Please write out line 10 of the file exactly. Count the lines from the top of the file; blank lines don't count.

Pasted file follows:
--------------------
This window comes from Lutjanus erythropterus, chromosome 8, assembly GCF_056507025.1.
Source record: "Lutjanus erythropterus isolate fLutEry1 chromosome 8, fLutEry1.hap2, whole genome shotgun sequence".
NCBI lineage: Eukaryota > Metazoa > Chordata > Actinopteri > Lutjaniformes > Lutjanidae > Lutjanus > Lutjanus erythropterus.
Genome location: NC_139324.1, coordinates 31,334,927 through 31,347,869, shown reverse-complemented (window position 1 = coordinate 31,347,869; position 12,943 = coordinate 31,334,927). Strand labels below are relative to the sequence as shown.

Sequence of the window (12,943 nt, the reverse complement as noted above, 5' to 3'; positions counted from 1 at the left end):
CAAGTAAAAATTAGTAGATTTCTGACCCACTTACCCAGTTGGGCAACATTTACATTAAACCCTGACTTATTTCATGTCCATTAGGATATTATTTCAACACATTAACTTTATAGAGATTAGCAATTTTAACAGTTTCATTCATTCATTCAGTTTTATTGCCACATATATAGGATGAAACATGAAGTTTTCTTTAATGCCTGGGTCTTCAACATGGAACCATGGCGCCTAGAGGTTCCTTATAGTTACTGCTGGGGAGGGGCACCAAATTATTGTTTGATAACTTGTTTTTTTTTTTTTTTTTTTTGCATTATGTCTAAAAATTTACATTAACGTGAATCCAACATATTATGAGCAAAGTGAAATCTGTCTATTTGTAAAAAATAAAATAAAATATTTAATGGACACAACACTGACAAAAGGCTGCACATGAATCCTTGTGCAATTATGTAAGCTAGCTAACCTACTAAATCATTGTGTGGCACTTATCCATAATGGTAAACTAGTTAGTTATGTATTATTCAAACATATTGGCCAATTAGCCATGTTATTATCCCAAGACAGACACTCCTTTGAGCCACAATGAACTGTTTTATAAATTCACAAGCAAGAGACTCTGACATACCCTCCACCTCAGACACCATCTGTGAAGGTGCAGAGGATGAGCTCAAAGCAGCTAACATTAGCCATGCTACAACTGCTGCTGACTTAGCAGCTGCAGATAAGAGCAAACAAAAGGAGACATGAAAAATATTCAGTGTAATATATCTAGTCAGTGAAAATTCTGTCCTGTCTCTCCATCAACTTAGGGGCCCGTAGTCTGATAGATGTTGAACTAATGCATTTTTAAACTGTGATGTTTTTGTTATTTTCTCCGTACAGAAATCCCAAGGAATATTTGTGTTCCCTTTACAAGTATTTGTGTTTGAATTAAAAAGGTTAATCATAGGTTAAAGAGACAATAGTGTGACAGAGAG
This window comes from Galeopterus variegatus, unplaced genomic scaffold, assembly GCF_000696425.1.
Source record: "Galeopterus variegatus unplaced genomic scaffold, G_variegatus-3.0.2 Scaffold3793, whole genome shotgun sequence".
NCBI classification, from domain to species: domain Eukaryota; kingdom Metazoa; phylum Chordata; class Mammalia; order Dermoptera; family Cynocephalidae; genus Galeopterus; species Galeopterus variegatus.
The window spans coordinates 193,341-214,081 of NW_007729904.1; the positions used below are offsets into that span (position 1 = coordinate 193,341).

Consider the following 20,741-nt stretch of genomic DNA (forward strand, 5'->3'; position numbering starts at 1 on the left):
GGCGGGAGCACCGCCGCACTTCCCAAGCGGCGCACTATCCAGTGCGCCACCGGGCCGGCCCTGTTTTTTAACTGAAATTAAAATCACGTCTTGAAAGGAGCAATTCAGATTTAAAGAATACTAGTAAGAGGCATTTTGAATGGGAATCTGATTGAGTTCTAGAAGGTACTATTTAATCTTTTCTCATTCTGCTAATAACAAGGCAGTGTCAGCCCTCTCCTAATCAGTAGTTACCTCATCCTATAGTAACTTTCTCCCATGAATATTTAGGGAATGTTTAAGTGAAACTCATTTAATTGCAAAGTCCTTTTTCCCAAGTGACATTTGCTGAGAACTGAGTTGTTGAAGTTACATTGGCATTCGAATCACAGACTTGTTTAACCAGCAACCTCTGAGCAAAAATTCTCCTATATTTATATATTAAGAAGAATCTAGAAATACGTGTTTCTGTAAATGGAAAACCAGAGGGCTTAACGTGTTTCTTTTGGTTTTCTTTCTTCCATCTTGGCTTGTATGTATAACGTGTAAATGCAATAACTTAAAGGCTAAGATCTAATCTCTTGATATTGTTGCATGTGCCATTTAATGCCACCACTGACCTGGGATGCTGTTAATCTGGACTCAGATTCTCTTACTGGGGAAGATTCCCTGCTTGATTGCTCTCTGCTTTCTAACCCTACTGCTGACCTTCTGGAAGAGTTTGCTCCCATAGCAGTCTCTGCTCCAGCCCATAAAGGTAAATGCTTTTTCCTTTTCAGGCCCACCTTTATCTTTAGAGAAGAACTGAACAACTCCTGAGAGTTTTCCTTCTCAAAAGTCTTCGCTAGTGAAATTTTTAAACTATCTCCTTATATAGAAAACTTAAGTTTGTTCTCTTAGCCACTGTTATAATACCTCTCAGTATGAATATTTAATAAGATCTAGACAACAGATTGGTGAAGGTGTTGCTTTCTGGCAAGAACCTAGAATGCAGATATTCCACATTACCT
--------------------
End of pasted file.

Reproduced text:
The window spans coordinates 193,341-214,081 of NW_007729904.1; the positions used below are offsets into that span (position 1 = coordinate 193,341).